AOE Technology RadarAOE Technology Radar

Azure Container Instances


We've previously used AWS Fargate when we didn't require full container orchestration and aimed for simplicity without managing the OS ourselves. When dealing with Azure projects, we searched for a similar solution. After exploring the somewhat opaque list of options for running Docker images on Azure, we decided on Azure Container Instances, as they appeared to align most closely with AWS Fargate in terms of simplicity.

However, while it's easy to get a container up and running with Azure Container Instances, it seems that this service is still in its early stages of maturity. Some notable limitations include the inability to automatically register containers in internal networks with Azure Application Gateway, a lack of support for internal DNS, occasional issues where containers need to be deleted and recreated instead of being smoothly replaced, and unexpected container restarts during the night without clear prior announcements or post-incident explanations.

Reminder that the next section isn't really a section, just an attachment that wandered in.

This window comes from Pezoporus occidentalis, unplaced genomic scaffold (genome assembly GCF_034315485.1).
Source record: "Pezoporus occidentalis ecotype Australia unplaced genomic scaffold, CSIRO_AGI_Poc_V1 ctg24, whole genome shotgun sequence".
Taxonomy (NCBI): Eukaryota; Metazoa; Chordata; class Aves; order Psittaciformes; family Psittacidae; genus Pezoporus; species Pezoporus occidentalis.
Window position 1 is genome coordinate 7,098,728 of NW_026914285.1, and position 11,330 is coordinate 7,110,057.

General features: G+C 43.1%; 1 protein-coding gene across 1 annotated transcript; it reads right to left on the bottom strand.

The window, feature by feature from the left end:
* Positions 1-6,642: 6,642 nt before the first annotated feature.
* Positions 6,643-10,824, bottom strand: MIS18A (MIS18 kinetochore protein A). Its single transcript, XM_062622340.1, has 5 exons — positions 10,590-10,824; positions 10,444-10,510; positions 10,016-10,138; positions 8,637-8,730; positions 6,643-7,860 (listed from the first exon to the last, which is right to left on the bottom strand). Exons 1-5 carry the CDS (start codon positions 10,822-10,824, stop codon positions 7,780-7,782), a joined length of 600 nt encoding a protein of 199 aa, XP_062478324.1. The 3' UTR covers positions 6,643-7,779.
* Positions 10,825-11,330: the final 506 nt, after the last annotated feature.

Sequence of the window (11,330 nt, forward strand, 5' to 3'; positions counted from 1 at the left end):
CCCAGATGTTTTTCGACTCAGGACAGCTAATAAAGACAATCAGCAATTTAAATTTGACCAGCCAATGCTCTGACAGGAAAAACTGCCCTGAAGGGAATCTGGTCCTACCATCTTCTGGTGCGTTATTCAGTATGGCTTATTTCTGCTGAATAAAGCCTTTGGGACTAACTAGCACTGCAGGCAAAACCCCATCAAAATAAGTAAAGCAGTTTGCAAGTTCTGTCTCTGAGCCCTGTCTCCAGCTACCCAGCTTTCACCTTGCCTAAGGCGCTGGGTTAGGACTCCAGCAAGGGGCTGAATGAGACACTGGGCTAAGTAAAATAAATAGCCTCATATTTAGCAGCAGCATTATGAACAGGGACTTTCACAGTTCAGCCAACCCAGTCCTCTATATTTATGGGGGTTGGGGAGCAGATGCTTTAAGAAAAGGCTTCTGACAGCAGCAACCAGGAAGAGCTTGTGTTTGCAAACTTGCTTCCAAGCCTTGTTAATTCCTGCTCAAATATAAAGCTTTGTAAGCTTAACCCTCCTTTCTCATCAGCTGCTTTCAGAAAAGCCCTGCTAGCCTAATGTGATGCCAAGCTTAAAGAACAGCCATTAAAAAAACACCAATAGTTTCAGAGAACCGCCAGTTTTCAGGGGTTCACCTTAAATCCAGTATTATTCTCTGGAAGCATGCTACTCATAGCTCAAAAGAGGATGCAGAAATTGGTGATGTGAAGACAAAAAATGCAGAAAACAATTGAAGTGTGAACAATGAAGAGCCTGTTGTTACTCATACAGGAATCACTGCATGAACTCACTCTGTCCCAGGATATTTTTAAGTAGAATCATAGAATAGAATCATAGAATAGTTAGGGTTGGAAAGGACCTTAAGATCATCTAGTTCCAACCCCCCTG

Another limitation is that volumes can only be stored on Azure File Shares and not on regular Azure Disks, which can pose challenges when running certain applications. Surprisingly, when compared to running the same Docker container on a virtual machine, Azure Container Instances may not even be more cost-effective.

Given these limitations and experiences, we do not recommend migrating critical workloads to Azure Container Instances.